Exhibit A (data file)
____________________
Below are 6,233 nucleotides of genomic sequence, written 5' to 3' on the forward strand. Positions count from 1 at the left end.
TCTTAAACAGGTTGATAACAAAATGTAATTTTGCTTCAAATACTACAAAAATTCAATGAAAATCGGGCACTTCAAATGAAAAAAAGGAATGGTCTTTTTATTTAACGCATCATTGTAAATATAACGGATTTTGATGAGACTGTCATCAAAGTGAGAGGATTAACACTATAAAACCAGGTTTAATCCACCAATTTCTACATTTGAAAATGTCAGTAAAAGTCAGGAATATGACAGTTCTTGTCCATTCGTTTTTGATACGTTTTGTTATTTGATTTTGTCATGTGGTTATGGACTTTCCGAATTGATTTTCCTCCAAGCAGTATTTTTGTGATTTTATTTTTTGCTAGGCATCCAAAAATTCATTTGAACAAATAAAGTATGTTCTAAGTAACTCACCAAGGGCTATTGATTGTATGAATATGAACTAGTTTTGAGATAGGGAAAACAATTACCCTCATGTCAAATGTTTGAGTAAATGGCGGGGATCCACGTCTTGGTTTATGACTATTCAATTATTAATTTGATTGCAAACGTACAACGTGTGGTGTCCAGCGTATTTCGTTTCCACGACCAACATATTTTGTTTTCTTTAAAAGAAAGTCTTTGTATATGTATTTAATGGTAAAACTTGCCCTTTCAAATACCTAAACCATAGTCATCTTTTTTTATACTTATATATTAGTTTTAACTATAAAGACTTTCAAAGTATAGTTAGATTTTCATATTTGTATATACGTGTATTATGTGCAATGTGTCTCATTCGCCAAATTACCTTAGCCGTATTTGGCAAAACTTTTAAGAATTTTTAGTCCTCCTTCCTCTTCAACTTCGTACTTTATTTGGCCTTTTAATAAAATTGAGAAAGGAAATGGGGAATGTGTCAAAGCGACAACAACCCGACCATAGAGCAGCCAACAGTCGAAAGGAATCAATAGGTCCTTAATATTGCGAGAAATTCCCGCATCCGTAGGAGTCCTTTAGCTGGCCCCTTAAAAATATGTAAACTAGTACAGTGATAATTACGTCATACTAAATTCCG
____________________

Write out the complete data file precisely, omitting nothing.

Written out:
Below are 6,233 nucleotides of genomic sequence, written 5' to 3' on the forward strand. Positions count from 1 at the left end.
TCTTAAACAGGTTGATAACAAAATGTAATTTTGCTTCAAATACTACAAAAATTCAATGAAAATCGGGCACTTCAAATGAAAAAAAGGAATGGTCTTTTTATTTAACGCATCATTGTAAATATAACGGATTTTGATGAGACTGTCATCAAAGTGAGAGGATTAACACTATAAAACCAGGTTTAATCCACCAATTTCTACATTTGAAAATGTCAGTAAAAGTCAGGAATATGACAGTTCTTGTCCATTCGTTTTTGATACGTTTTGTTATTTGATTTTGTCATGTGGTTATGGACTTTCCGAATTGATTTTCCTCCAAGCAGTATTTTTGTGATTTTATTTTTTGCTAGGCATCCAAAAATTCATTTGAACAAATAAAGTATGTTCTAAGTAACTCACCAAGGGCTATTGATTGTATGAATATGAACTAGTTTTGAGATAGGGAAAACAATTACCCTCATGTCAAATGTTTGAGTAAATGGCGGGGATCCACGTCTTGGTTTATGACTATTCAATTATTAATTTGATTGCAAACGTACAACGTGTGGTGTCCAGCGTATTTCGTTTCCACGACCAACATATTTTGTTTTCTTTAAAAGAAAGTCTTTGTATATGTATTTAATGGTAAAACTTGCCCTTTCAAATACCTAAACCATAGTCATCTTTTTTTATACTTATATATTAGTTTTAACTATAAAGACTTTCAAAGTATAGTTAGATTTTCATATTTGTATATACGTGTATTATGTGCAATGTGTCTCATTCGCCAAATTACCTTAGCCGTATTTGGCAAAACTTTTAAGAATTTTTAGTCCTCCTTCCTCTTCAACTTCGTACTTTATTTGGCCTTTTAATAAAATTGAGAAAGGAAATGGGGAATGTGTCAAAGCGACAACAACCCGACCATAGAGCAGCCAACAGTCGAAAGGAATCAATAGGTCCTTAATATTGCGAGAAATTCCCGCATCCGTAGGAGTCCTTTAGCTGGCCCCTTAAAAATATGTAAACTAGTACAGTGATAATTACGTCATACTAAATTCCG